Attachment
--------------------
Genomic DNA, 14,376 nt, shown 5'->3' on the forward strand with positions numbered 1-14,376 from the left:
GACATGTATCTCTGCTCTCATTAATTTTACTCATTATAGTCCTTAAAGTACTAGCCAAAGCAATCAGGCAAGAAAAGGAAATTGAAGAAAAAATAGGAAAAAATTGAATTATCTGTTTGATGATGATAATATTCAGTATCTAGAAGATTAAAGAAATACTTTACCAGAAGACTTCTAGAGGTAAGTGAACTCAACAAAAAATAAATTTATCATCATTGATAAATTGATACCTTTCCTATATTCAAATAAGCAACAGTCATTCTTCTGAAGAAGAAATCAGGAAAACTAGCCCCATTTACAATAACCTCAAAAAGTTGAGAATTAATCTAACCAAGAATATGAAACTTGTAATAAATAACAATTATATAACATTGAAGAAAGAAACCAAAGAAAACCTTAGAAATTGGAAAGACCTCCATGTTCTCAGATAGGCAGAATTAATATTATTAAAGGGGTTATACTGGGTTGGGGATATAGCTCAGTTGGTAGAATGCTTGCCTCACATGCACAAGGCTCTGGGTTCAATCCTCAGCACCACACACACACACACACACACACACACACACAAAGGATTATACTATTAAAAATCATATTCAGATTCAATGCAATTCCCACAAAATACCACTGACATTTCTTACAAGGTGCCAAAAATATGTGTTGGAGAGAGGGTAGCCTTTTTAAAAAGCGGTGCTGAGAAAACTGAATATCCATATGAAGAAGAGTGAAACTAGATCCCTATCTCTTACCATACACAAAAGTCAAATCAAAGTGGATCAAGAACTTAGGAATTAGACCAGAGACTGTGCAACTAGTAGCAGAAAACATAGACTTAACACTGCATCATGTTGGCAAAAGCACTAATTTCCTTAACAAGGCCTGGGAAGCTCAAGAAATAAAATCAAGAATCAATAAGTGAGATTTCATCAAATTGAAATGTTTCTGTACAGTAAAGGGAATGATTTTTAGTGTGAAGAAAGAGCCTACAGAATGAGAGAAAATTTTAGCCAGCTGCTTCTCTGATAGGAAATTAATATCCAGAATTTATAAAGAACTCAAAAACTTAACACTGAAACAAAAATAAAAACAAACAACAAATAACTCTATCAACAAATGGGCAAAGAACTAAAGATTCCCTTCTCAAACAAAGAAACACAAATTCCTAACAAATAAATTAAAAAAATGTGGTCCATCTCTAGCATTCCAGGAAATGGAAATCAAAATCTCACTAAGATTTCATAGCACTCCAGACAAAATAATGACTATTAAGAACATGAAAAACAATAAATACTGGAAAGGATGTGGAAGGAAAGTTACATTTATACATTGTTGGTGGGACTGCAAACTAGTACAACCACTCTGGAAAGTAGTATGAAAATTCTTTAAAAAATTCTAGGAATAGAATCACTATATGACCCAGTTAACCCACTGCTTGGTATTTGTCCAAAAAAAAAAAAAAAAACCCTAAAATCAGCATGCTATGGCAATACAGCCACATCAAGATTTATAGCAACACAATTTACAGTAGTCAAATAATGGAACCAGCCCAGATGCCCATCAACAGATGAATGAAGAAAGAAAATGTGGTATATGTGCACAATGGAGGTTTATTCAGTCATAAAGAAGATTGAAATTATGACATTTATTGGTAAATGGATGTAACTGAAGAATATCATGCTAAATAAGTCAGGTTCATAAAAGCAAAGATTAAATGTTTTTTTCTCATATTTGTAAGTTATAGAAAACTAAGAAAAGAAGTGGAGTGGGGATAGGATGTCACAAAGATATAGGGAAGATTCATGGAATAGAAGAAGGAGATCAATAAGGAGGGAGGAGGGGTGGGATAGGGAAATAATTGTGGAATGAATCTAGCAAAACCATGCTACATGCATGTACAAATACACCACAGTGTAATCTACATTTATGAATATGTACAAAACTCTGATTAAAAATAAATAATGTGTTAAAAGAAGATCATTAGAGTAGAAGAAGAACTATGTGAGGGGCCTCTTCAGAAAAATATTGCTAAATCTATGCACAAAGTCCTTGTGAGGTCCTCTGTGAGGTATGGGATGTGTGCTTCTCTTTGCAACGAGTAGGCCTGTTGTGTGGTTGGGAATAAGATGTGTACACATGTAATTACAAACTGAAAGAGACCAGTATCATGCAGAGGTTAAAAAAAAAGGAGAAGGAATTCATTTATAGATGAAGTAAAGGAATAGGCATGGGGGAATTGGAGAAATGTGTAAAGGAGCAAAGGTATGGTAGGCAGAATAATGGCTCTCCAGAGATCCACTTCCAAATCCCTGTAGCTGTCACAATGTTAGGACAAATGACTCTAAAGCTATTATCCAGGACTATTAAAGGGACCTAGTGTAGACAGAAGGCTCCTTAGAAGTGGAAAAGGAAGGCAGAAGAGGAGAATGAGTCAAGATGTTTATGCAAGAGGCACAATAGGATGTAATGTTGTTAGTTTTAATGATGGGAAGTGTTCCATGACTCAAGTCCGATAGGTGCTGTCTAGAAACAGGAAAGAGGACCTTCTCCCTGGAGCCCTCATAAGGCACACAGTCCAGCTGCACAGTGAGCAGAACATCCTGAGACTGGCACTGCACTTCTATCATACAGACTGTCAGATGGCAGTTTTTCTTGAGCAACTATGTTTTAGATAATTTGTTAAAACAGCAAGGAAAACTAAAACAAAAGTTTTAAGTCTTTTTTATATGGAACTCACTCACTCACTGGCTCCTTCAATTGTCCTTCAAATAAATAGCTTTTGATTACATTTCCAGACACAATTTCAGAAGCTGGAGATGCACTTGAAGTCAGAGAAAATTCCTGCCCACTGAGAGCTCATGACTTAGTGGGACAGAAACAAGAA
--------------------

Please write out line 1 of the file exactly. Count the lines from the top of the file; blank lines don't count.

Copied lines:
Genomic DNA, 14,376 nt, shown 5'->3' on the forward strand with positions numbered 1-14,376 from the left: